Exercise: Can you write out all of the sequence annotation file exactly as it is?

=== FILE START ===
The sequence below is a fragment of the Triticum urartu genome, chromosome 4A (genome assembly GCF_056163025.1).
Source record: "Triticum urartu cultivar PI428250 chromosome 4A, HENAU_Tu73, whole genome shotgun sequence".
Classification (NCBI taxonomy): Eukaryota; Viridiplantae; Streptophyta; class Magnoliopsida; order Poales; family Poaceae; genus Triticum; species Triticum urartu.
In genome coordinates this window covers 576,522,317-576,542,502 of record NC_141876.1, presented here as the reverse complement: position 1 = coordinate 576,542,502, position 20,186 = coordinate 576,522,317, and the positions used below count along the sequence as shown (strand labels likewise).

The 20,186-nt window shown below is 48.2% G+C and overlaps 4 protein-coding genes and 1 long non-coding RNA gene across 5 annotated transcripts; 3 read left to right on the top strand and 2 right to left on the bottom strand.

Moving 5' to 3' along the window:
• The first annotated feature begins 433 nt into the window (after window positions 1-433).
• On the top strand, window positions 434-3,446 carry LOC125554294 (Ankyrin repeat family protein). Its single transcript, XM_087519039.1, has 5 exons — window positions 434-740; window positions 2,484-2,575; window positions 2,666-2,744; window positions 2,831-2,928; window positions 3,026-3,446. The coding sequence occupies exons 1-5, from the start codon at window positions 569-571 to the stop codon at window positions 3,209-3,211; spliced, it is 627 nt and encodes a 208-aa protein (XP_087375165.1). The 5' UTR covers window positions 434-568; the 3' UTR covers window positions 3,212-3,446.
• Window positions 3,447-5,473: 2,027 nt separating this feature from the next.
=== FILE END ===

The sequence below is a fragment of the Triticum urartu genome, chromosome 4A (genome assembly GCF_056163025.1).
Source record: "Triticum urartu cultivar PI428250 chromosome 4A, HENAU_Tu73, whole genome shotgun sequence".
Classification (NCBI taxonomy): Eukaryota; Viridiplantae; Streptophyta; class Magnoliopsida; order Poales; family Poaceae; genus Triticum; species Triticum urartu.
In genome coordinates this window covers 576,522,317-576,542,502 of record NC_141876.1, presented here as the reverse complement: position 1 = coordinate 576,542,502, position 20,186 = coordinate 576,522,317, and the positions used below count along the sequence as shown (strand labels likewise).

The 20,186-nt window shown below is 48.2% G+C and overlaps 4 protein-coding genes and 1 long non-coding RNA gene across 5 annotated transcripts; 3 read left to right on the top strand and 2 right to left on the bottom strand.

Moving 5' to 3' along the window:
• The first annotated feature begins 433 nt into the window (after window positions 1-433).
• On the top strand, window positions 434-3,446 carry LOC125554294 (Ankyrin repeat family protein). Its single transcript, XM_087519039.1, has 5 exons — window positions 434-740; window positions 2,484-2,575; window positions 2,666-2,744; window positions 2,831-2,928; window positions 3,026-3,446. The coding sequence occupies exons 1-5, from the start codon at window positions 569-571 to the stop codon at window positions 3,209-3,211; spliced, it is 627 nt and encodes a 208-aa protein (XP_087375165.1). The 5' UTR covers window positions 434-568; the 3' UTR covers window positions 3,212-3,446.
• Window positions 3,447-5,473: 2,027 nt separating this feature from the next.